Since the concept first appeared in science fiction, artificial intelligence has long promised to revolutionize nearly every facet of society. Machines are already making faster decisions and providing more accurate insights than their human counterparts in a host of industries, and as the capabilities of these AI systems grow, so will the stakes of the decisions they’re entrusted with.
Before people regularly ride in autonomous cars or receive diagnoses from medical chatbots, however, they will need to trust these AI systems as much as they do human drivers or doctors. Achieving that trust is a more complicated prospect than increasing their raw computational power or training them to incorporate new kinds of data; it requires insights from multiple branches of computer science, as well as the input of the people whose trust must be earned.
Penn Engineering’s newly formed ASSET (AI-enabled Systems: Safety, Explainablity and Trustworthiness) Center, part of Penn Engineering’s Innovation in Data Engineering and Science (IDEAS) Initiative, aims to weave those threads together with large-scale research projects.
The Center will act as a catalyst for new collaborations among groups researching machine learning, programming languages, natural language processing, robotics, and human-computer interaction within Penn Engineering. It will also connect them with researchers throughout the University, starting with a series of workshops held at Penn’s Perelman School of Medicine that explore the opportunities and challenges for AI systems in healthcare settings.
Rajeev Alur, Zisman Family Professor in the Department of Computer and Information Science, will serve as ASSET’s inaugural director.
“The key to realize the full potential of AI-based decision making is to make more reliable and transparent,” Alur says. “The center will focus on science and tools for developing AI-based systems so that designers can guarantee their reliable operation and users can trust them to meet their expectations.”
As AI systems become incorporated into more facets of society, the more consequential the decisions they make will be. Building safety into AI systems means ensuring they make correct decisions, such as a self-driving car stopping at a red light, but also that they respond appropriately when they don’t have enough information, recognize when they’ve made a mistake, and deal with any number of hard-to-predict or ambiguous situations.
Being able to explain how an AI system makes these decisions is key toward improving them. Decision-making algorithms are useful because they can pick up on connections and model interactions that are too complex for humans to do on their own, but the internal logic that these systems use to arrive at their decisions is opaque since it is learnt from data used from training rather than from code written by programmers. The ASSET Center aims to develop techniques to reveal this hidden reasoning. This sort of insight into an AI-based system’s decision-making process would allow programmers understand how the input information is causally affecting the decisions reached.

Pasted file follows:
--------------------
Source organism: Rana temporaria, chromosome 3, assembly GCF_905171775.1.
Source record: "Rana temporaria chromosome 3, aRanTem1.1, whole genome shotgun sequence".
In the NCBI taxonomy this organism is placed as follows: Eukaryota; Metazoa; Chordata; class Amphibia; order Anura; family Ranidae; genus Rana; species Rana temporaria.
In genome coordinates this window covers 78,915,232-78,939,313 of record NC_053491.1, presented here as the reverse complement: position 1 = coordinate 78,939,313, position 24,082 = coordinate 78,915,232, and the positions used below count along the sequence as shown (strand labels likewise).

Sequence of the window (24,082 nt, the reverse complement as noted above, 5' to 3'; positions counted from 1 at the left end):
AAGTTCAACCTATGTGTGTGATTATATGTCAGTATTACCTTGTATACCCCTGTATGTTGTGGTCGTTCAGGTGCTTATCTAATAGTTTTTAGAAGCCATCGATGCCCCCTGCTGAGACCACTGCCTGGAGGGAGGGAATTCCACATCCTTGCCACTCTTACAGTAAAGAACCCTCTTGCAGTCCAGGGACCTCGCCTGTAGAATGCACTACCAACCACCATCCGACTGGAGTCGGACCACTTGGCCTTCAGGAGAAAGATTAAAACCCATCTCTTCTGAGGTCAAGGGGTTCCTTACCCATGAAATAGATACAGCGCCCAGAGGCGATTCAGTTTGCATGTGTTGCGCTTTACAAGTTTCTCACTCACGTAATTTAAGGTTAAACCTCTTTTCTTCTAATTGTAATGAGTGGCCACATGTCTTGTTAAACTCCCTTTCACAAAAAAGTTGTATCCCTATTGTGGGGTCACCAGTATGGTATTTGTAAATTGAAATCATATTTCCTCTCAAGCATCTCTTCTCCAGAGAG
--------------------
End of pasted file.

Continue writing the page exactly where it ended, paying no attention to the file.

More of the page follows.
The fundamentals of safety and explainability can be explored by zooming into the details of the system’s components, but trustworthiness requires a broader view.
“What makes an AI system trustworthy depends on the person who needs to trust it,” Alur says. “In applications of AI to medicine and healthcare, a patient might care more about safety, since they are asked to trust a device that’s delivering medications based on autonomous decisions, while a clinician might care more about explainability, since they need to understand the reasons behind AI-based diagnosis”.
Beyond hiring faculty who have expertise in this emerging area, ASSET will host interdisciplinary workshops that connect researchers already working on facets of these problems and provide seed funding for projects that emerge from their collaborations.
The first area of focus for these collaborations is the application of AI to medicine. Gathering researchers from Penn Engineering, Penn Medicine and the Penn Institute for Biomedical Informatics, the initial slate of workshops include “Patient-facing trustworthy AI: Is it a pipe-dream?,” “Clinician-centric AI: Will caregivers ever trust recommendations?,” and “Perpetuation of health disparities through biased AI: challenges and solutions.”
“The true potential of AI can only be realized if its users can trust the underlying technology,” says Vijay Kumar, Nemirovsky Family Dean of Penn Engineering. “With its partnership with clinicians, health care experts, and social science researchers, Penn Engineering is uniquely positioned to play a leadership role in this field.”